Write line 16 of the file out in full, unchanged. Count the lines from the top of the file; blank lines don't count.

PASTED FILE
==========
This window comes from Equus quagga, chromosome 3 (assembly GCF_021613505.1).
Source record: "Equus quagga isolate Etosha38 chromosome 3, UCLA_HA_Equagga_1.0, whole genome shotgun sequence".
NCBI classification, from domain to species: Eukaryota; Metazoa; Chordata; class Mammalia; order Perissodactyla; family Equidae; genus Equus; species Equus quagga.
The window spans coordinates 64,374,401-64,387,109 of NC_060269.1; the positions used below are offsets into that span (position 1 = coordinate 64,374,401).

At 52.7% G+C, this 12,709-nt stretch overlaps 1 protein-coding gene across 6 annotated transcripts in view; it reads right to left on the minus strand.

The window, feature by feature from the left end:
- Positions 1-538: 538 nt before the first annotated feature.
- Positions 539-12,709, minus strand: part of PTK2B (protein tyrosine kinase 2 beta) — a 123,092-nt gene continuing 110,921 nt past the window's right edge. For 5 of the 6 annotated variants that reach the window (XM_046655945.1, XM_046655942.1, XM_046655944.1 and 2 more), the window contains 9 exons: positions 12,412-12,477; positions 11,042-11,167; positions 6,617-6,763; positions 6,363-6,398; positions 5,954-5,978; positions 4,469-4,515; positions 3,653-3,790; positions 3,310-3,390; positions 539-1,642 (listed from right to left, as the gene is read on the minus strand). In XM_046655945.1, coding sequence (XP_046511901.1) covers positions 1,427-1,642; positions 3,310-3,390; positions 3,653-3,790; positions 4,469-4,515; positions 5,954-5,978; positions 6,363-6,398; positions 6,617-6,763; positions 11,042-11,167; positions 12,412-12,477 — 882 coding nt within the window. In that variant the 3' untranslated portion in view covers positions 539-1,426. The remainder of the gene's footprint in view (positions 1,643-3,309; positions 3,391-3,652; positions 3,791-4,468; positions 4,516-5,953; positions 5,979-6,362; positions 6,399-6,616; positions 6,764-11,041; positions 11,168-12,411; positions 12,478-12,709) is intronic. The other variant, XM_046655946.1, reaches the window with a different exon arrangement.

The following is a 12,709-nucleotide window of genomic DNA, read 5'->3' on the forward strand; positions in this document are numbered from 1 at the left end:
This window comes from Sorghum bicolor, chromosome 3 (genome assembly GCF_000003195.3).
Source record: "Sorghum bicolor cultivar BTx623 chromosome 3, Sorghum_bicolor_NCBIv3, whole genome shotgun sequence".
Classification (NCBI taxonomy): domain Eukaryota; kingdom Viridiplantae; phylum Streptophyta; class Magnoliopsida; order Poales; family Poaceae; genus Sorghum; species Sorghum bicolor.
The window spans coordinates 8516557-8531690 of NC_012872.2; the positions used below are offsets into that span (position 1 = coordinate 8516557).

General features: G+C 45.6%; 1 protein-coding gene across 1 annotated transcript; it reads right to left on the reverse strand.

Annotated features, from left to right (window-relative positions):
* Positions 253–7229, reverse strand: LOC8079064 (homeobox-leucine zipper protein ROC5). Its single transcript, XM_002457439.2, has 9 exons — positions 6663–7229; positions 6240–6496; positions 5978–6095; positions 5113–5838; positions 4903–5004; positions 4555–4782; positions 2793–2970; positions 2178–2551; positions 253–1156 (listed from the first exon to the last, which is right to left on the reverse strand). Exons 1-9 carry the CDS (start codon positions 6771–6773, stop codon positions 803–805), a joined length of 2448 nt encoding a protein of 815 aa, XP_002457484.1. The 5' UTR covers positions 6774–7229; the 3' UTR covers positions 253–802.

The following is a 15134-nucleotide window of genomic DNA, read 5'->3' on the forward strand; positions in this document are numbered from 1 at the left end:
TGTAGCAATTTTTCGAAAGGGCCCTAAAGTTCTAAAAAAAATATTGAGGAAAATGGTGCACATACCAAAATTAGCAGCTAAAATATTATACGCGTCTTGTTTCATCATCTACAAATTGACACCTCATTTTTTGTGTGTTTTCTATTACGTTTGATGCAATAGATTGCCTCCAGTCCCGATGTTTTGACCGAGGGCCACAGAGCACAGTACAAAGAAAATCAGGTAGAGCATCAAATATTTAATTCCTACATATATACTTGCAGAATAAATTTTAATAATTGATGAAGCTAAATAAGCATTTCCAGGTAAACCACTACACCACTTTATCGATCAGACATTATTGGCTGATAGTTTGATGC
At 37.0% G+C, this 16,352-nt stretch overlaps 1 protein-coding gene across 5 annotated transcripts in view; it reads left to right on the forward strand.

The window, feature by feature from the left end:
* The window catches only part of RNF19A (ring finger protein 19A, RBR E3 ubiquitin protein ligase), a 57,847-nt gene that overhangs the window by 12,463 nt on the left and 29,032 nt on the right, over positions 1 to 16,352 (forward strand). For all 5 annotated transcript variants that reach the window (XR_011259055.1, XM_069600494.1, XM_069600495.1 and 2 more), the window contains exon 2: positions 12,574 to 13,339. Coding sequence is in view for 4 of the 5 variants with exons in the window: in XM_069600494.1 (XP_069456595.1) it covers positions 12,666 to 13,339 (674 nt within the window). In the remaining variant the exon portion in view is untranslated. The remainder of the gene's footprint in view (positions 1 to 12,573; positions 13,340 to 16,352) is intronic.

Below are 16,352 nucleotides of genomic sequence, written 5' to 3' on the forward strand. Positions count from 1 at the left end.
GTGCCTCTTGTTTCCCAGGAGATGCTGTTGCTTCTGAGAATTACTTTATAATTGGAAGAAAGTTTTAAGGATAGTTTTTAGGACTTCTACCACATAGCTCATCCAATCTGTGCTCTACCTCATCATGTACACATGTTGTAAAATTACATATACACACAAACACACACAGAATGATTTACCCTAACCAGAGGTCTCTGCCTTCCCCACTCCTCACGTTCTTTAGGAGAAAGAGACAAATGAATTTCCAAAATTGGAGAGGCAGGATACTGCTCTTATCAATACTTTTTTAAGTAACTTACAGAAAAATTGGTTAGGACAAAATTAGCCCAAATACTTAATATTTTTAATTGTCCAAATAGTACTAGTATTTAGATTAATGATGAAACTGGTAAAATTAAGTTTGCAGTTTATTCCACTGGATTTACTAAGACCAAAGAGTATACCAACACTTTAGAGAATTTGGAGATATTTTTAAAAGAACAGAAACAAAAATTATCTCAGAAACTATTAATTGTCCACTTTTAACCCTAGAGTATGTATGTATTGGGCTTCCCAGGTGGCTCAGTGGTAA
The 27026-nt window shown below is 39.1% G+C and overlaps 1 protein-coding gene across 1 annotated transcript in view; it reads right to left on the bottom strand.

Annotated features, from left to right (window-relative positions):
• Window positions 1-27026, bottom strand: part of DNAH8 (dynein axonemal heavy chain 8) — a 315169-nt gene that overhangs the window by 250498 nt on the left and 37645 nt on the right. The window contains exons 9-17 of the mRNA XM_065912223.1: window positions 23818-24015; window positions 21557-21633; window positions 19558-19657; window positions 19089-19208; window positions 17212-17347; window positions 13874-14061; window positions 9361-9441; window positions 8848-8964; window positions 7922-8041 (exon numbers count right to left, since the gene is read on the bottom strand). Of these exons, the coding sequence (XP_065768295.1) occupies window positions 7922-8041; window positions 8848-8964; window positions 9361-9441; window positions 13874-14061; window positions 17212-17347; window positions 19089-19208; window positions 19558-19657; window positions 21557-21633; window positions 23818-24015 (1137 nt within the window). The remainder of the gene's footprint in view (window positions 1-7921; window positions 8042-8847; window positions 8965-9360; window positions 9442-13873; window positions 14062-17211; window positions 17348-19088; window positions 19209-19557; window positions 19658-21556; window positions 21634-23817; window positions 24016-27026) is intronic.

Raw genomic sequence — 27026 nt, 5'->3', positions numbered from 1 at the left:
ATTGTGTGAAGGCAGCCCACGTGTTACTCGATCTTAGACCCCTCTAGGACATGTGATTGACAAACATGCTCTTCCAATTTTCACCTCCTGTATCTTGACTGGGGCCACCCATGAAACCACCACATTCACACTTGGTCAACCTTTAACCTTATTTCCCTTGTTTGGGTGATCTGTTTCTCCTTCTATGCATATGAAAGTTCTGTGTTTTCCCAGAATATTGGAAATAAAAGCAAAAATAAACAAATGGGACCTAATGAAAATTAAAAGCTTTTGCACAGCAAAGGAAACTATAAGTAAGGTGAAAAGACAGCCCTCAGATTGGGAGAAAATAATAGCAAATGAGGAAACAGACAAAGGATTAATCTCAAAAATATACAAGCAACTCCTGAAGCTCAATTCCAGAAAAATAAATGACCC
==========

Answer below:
* Positions 253–7229, reverse strand: LOC8079064 (homeobox-leucine zipper protein ROC5). Its single transcript, XM_002457439.2, has 9 exons — positions 6663–7229; positions 6240–6496; positions 5978–6095; positions 5113–5838; positions 4903–5004; positions 4555–4782; positions 2793–2970; positions 2178–2551; positions 253–1156 (listed from the first exon to the last, which is right to left on the reverse strand). Exons 1-9 carry the CDS (start codon positions 6771–6773, stop codon positions 803–805), a joined length of 2448 nt encoding a protein of 815 aa, XP_002457484.1. The 5' UTR covers positions 6774–7229; the 3' UTR covers positions 253–802.